Characteristics of Side-by-Side Vehicle Crashes and Related Injuries as Determined Using Newspaper Reports from Nine U.S. States
AbstractSide-by-side (SxS) vehicles have become increasingly popular, but there are few reports on injury epidemiology. Newspaper reports of SxS and all-terrain vehicle (ATV) crashes were analyzed for nine U.S. states from 2009 to 2011, including comparisons between the two vehicle types. Seventy-nine SxS crashes involving 104 injured victims were identified; three-fourths were males. There was a relatively high percentage of injured passengers (37%), and a higher proportion of female victims were passengers as compared to males (p = 0.015). Children <16 years of age were 44% of those injured and had the highest proportion of both passenger and operator victims as compared to other age groups. Over half of the crashes occurred on roadways; nearly two-fifths occurred at night. As compared to adults, a lower percentage of crashes involving youth were at night (p = 0.0037) but the percentages on roadways were similar. Only one in five roadway SxS crashes involved a collision with a motorized vehicle. Rollovers were the most common mechanism (50%). Two-thirds of victims were ejected, and one-half were struck or pinned by the vehicle. Twenty-eight deaths (27%) were reported. Although most current SxSs have roll bars, lack of safety belt use has likely reduced their benefit. Children should be prohibited from operating SxSs. View Full-Text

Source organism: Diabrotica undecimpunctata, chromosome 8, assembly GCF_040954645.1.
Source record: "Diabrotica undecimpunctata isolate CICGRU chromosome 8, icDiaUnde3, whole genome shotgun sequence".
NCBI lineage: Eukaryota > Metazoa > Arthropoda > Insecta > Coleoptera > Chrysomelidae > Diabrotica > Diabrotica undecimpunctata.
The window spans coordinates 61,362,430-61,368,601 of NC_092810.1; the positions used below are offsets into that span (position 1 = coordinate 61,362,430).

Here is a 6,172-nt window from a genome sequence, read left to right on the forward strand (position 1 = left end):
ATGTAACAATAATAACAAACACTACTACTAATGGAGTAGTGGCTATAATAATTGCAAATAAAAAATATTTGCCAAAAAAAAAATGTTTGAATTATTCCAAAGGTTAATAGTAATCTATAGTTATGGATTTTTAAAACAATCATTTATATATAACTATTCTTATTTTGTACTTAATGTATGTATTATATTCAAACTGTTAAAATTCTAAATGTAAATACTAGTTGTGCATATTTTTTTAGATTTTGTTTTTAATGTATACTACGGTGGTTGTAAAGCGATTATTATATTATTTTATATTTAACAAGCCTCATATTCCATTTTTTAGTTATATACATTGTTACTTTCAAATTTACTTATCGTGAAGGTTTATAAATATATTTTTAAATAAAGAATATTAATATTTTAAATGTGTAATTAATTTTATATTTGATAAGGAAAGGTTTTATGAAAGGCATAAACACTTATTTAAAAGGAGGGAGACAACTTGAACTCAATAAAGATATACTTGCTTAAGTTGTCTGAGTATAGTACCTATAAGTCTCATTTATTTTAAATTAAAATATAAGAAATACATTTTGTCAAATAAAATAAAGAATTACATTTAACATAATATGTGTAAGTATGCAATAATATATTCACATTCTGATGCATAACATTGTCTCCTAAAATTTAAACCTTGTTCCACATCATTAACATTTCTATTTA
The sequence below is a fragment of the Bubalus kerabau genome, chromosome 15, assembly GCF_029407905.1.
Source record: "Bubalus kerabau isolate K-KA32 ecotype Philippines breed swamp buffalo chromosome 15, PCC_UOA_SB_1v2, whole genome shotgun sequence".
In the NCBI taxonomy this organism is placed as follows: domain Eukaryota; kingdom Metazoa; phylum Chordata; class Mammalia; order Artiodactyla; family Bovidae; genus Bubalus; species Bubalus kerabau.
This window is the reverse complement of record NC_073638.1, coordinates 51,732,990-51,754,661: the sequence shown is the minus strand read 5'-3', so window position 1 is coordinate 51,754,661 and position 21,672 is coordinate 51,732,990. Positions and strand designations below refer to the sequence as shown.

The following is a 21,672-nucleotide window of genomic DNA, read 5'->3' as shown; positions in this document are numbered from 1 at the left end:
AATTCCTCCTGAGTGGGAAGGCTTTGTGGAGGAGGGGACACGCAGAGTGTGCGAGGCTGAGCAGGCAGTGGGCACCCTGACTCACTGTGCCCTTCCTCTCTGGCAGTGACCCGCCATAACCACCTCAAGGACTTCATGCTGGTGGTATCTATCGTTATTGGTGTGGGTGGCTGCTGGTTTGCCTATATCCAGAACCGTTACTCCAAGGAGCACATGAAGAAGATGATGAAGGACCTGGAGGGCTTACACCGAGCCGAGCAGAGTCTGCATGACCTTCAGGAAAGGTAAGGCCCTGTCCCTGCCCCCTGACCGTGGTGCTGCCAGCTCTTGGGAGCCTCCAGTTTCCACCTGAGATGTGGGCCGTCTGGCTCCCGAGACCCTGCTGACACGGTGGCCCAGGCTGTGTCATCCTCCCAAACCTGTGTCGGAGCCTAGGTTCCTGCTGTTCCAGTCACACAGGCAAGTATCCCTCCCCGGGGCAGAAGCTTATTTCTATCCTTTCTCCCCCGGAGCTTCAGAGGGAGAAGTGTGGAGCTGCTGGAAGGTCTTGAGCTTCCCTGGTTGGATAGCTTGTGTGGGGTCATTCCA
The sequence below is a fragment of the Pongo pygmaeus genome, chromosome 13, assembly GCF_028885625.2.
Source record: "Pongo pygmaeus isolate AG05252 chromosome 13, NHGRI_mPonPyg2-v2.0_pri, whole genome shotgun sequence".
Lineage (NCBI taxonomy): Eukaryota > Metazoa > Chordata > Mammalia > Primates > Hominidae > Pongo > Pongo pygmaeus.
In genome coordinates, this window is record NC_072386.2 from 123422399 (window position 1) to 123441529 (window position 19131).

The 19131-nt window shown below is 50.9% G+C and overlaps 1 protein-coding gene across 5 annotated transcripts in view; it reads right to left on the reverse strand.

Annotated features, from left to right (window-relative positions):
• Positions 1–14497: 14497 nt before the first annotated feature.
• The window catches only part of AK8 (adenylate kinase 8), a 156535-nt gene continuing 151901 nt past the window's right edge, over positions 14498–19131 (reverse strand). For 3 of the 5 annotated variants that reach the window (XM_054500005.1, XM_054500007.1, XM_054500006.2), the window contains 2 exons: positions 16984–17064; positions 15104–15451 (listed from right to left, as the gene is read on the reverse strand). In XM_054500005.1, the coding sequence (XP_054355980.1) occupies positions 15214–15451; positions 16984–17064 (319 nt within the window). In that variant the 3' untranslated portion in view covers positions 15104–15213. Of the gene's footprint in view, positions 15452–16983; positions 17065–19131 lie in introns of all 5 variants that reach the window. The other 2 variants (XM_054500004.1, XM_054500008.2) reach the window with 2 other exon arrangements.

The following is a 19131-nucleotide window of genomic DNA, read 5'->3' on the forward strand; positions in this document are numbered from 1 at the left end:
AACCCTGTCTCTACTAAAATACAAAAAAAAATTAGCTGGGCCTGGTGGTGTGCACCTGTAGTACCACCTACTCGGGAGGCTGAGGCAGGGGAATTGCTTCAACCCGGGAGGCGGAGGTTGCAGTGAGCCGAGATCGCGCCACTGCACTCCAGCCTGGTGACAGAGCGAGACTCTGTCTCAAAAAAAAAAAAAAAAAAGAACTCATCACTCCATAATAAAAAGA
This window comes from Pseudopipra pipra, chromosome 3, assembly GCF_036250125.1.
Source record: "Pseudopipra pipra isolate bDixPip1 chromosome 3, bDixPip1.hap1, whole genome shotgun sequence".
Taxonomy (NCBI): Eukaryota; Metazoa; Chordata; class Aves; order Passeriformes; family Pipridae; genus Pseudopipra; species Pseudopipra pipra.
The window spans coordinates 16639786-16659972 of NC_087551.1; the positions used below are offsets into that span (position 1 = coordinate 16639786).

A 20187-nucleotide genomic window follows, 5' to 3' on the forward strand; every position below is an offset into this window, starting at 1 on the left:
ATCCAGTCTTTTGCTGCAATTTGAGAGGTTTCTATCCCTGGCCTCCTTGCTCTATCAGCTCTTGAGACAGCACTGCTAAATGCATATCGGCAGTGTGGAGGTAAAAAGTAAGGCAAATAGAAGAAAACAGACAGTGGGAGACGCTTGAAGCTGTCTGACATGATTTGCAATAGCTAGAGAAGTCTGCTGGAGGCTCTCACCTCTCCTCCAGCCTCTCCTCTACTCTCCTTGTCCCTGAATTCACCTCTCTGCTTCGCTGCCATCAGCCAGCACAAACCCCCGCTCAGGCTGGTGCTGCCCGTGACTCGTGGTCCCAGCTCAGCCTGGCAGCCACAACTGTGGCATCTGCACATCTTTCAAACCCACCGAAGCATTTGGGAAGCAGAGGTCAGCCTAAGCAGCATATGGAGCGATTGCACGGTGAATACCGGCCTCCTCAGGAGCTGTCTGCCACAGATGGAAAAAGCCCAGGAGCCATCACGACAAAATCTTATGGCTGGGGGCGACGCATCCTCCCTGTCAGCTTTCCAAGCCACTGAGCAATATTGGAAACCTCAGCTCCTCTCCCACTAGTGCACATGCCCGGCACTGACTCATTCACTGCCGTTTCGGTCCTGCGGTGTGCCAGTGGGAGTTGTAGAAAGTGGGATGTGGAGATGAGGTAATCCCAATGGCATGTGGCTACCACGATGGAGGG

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Jennissen, C.A.; Harland, K.K.; Denning, G.M. Characteristics of Side-by-Side Vehicle Crashes and Related Injuries as Determined Using Newspaper Reports from Nine U.S. States. Safety 2016, 2, 10.
Jennissen CA, Harland KK, Denning GM. Characteristics of Side-by-Side Vehicle Crashes and Related Injuries as Determined Using Newspaper Reports from Nine U.S. States. Safety. 2016; 2(2):10.Chicago/Turabian Style
Jennissen, Charles A.; Harland, Karisa K.; Denning, Gerene M. 2016. "Characteristics of Side-by-Side Vehicle Crashes and Related Injuries as Determined Using Newspaper Reports from Nine U.S. States." Safety 2, no. 2: 10.
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